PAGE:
Friday, 12 October 2012

NEMESIS 4: CRY OF ANGELS (1999)

NEMESIS 4: CRY OF ANGELS 
AKA NEMESIS 4, NEMESIS 4: DEATH ANGEL AND NEMESIS 4: ANGEL OF DEATH 
Director: Albert Pyun 

So at last I have finally completed my NEMESIS set. All four films are now in my possession, and I've finally seen the final movie. I kinda wish I hadn't bothered tracking down a nice imported NTSC VHS copy for my library, as I really do feel I wasted my time getting hold of it and watching the damn thing. You can find my reviews of the first three namely NEMESIS, NEMESIS 2: NEBULA and NEMESIS 3: TIME LAPSE elsewhere on this site.

In a nutshell, I loved the first two and can tolerate the third. The first is a classic of low budget cyberpunk cinema involving long coats, ultraviolence, Olivier Gruner, Brion James and some cheap but cool special effects.

The second and third are nothing like that, instead bringing us ludicrously muscular bodybuilder Sue Price as Alex, a genetically engineered warrior flung into the past as a child in order to escape the marauding cyborgs which are at war with humanity in the future (yeah, I know, shades of a certain series of flicks starting with the letter 'T').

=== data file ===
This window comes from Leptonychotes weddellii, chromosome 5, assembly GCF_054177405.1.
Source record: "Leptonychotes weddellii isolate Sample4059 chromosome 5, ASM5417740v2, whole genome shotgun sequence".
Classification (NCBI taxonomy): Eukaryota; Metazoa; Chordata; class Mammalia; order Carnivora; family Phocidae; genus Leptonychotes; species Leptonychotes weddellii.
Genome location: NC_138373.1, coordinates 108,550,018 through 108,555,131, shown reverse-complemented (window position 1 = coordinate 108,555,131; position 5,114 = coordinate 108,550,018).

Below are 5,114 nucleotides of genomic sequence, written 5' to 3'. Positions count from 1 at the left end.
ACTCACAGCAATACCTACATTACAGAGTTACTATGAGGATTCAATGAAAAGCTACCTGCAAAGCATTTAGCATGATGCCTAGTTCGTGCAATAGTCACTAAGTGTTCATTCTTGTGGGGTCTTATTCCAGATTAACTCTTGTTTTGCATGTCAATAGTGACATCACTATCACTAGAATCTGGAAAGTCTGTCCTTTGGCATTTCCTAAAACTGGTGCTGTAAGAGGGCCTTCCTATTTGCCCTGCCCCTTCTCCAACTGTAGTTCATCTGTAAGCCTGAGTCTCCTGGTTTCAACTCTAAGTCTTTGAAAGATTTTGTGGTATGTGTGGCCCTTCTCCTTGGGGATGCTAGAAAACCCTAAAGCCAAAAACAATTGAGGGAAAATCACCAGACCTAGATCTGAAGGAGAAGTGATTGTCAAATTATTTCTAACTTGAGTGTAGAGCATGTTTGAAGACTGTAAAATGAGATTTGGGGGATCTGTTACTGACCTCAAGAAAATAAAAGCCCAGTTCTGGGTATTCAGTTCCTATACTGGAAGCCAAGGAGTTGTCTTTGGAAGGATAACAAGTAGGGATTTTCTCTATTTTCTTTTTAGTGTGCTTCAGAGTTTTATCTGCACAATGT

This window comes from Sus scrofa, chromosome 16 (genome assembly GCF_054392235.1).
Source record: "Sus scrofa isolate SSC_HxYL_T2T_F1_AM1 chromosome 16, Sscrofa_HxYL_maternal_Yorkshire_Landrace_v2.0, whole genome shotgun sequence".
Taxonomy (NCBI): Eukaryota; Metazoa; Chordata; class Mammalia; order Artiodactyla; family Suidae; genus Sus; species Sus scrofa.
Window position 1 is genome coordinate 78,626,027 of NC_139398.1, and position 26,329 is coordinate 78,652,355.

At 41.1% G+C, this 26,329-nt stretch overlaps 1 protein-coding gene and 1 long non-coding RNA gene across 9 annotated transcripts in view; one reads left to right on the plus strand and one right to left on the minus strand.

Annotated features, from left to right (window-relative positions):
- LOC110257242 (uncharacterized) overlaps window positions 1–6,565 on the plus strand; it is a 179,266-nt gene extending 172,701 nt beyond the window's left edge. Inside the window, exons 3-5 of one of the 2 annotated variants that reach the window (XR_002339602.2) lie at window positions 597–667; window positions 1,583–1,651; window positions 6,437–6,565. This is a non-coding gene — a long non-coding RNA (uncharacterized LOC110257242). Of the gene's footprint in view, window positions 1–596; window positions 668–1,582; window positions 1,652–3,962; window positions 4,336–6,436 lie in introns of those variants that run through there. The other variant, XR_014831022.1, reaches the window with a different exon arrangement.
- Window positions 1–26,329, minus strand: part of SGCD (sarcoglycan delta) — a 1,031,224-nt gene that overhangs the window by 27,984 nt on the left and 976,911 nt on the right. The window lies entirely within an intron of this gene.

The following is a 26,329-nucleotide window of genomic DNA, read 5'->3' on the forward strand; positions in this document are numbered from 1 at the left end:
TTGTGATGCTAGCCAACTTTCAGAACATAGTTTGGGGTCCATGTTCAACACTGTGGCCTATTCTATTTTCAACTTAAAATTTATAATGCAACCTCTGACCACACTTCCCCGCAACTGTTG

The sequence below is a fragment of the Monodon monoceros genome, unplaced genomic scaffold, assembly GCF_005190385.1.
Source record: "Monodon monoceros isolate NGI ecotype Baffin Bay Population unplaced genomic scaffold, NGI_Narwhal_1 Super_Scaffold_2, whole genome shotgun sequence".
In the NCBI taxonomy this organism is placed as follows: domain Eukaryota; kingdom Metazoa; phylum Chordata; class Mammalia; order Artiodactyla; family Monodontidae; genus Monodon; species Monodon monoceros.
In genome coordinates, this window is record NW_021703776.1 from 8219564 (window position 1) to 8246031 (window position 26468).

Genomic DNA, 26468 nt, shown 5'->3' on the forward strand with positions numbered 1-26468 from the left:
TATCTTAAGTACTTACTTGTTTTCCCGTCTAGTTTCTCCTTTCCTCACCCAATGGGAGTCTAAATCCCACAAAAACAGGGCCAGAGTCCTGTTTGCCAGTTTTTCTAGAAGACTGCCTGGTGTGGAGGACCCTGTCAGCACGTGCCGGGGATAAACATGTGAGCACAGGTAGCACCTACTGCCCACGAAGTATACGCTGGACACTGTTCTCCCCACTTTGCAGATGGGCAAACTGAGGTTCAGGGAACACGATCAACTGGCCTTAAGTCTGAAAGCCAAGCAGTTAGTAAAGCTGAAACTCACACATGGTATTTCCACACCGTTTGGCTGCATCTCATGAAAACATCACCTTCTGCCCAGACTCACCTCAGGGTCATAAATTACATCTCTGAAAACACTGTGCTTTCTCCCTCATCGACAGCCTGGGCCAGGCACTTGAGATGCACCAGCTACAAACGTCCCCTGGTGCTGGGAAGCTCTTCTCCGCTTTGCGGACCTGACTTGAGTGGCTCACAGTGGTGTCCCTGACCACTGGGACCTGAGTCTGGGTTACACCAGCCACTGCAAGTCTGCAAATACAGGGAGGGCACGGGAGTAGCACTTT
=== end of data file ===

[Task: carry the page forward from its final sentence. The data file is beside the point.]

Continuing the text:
The second was a rip-off of Predator, while the third was just a demented mess. I still kinda liked it, though. At the end of that film, there was a stinger promising all kinds of explodey mayhem in NEMESIS 4.

Instead.... this.

In NEMESIS 4: CRY OF ANGELS, the war has ended (we missed that film, evidently) and Alex is working as an assassin in a burned-out city. The film looks dreadful, although it has a certain art-house quality to it. That quality is hugely out of place though.

Alex wants to quit her life of killing, and asks for a final assignment. As she takes the target out, she begins to hallucinate, seeing a strange woman in black... is this the angel of death?

Uh... then some other stuff happens, involving some dull action scenes and far too many scenes of Alex semi-or-fully naked, shot in such a fashion as to feel nothing but exploitative, and not in a fun way.

Andrew Divoff shows up as a close-up face with some daft makeup on, being all cyberpunky at the camera. And there are some mutants, or cyborgs, or something. And lots of messy sex. Uh... I'm really struggling to tell you a great deal about the film because not much actually happens in it. Minus the credits, it runs for about 70 minutes and even that running time it's stretched.